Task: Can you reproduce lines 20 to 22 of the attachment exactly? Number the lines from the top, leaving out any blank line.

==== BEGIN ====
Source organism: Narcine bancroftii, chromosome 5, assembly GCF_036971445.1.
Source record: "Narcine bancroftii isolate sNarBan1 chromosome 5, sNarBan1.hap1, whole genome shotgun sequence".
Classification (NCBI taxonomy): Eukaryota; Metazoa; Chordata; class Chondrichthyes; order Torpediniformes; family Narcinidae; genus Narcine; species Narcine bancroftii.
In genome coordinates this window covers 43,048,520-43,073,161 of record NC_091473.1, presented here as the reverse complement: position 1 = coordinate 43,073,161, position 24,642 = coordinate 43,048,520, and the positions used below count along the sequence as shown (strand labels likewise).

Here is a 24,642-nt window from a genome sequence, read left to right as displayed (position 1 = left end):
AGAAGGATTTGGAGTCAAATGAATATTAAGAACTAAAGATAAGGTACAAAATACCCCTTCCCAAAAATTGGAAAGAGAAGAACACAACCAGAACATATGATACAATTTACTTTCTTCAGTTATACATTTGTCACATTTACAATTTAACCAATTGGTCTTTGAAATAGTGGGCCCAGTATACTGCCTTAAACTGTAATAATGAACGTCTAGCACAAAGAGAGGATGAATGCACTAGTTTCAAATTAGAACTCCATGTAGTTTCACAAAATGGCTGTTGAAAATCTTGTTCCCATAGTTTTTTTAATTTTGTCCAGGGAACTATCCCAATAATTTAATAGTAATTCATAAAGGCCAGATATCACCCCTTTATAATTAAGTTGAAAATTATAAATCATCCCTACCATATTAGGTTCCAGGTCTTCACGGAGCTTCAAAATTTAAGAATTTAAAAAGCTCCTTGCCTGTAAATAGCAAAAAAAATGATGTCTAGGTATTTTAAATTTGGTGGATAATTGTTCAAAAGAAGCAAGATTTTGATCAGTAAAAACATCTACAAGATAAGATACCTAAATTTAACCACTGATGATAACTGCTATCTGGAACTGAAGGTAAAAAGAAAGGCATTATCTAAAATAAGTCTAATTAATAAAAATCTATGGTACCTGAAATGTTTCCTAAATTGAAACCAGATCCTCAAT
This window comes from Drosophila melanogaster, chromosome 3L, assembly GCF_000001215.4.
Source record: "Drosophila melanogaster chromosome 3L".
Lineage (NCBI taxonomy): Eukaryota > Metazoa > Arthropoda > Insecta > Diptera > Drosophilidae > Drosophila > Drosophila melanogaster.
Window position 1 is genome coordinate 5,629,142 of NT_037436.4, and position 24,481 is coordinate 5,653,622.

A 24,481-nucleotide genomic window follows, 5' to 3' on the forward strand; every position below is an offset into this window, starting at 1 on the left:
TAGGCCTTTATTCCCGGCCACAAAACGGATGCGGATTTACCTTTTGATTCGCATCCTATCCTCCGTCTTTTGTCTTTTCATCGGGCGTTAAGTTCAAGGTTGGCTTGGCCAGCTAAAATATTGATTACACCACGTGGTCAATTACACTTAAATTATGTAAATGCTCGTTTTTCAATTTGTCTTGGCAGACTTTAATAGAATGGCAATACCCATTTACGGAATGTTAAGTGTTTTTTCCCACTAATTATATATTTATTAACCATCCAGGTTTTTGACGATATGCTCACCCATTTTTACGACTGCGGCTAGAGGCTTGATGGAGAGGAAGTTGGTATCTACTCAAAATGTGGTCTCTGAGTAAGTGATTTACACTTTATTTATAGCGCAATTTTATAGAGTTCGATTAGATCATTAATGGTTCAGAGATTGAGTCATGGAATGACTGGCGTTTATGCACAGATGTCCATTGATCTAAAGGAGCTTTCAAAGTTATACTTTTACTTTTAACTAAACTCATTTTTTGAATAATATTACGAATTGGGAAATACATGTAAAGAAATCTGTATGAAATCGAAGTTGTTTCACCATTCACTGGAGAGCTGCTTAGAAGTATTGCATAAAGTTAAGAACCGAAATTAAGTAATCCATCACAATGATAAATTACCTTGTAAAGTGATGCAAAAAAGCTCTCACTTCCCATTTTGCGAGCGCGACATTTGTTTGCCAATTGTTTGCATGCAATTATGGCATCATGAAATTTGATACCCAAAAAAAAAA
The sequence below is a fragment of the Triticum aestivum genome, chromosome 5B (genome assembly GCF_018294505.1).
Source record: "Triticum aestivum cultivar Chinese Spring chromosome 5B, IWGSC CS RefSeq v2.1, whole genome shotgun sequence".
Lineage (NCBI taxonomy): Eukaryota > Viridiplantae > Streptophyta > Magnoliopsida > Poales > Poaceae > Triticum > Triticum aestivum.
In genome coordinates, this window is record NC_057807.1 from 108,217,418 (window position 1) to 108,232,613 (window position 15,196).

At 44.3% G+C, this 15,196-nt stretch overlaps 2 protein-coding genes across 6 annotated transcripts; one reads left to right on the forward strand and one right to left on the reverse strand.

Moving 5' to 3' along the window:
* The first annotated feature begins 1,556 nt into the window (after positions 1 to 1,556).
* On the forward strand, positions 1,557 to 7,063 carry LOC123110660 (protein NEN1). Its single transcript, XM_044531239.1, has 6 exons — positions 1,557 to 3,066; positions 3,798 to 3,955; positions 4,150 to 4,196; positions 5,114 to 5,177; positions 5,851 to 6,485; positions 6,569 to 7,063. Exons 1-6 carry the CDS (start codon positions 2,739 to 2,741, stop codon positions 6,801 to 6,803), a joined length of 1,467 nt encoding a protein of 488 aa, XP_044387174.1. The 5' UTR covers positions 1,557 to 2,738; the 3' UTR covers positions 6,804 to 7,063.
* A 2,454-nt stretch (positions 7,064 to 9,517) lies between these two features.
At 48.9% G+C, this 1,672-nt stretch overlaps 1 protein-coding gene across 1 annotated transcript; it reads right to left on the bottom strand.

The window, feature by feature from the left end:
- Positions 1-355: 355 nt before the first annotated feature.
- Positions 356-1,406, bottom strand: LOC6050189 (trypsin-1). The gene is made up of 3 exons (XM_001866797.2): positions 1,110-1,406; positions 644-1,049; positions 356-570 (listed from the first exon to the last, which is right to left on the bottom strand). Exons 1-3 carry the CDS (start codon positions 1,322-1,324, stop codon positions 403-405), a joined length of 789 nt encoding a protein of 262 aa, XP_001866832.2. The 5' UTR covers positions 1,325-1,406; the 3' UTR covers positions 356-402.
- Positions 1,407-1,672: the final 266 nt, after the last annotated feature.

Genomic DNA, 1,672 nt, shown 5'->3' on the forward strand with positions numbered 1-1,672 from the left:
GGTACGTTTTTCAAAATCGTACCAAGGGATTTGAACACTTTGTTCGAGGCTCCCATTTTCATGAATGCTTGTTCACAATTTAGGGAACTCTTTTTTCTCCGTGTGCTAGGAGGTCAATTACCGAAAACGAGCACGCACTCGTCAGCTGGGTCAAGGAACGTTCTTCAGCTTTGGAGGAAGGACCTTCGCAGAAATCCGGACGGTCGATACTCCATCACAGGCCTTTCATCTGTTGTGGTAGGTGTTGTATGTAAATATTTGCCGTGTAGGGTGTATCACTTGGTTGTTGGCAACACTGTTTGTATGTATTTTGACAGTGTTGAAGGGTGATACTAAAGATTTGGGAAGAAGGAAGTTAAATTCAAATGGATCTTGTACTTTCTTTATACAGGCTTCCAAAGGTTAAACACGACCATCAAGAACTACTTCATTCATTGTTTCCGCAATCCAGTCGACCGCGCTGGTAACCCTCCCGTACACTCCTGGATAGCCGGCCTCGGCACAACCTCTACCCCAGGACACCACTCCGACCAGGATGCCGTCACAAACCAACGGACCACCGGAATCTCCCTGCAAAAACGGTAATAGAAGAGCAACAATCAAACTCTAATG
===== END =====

* On the forward strand, positions 1,557 to 7,063 carry LOC123110660 (protein NEN1). Its single transcript, XM_044531239.1, has 6 exons — positions 1,557 to 3,066; positions 3,798 to 3,955; positions 4,150 to 4,196; positions 5,114 to 5,177; positions 5,851 to 6,485; positions 6,569 to 7,063. Exons 1-6 carry the CDS (start codon positions 2,739 to 2,741, stop codon positions 6,801 to 6,803), a joined length of 1,467 nt encoding a protein of 488 aa, XP_044387174.1. The 5' UTR covers positions 1,557 to 2,738; the 3' UTR covers positions 6,804 to 7,063.
* A 2,454-nt stretch (positions 7,064 to 9,517) lies between these two features.
At 48.9% G+C, this 1,672-nt stretch overlaps 1 protein-coding gene across 1 annotated transcript; it reads right to left on the bottom strand.